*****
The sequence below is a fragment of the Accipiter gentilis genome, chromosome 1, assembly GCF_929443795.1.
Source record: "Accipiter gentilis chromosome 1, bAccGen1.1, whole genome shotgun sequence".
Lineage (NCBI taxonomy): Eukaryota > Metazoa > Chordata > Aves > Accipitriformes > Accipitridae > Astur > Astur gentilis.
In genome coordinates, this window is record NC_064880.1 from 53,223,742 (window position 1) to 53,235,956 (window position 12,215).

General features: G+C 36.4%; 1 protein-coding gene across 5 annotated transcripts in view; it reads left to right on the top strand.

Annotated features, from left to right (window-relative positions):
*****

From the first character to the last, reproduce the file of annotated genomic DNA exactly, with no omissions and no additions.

The sequence below is a fragment of the Accipiter gentilis genome, chromosome 1, assembly GCF_929443795.1.
Source record: "Accipiter gentilis chromosome 1, bAccGen1.1, whole genome shotgun sequence".
Lineage (NCBI taxonomy): Eukaryota > Metazoa > Chordata > Aves > Accipitriformes > Accipitridae > Astur > Astur gentilis.
In genome coordinates, this window is record NC_064880.1 from 53,223,742 (window position 1) to 53,235,956 (window position 12,215).

General features: G+C 36.4%; 1 protein-coding gene across 5 annotated transcripts in view; it reads left to right on the top strand.

Annotated features, from left to right (window-relative positions):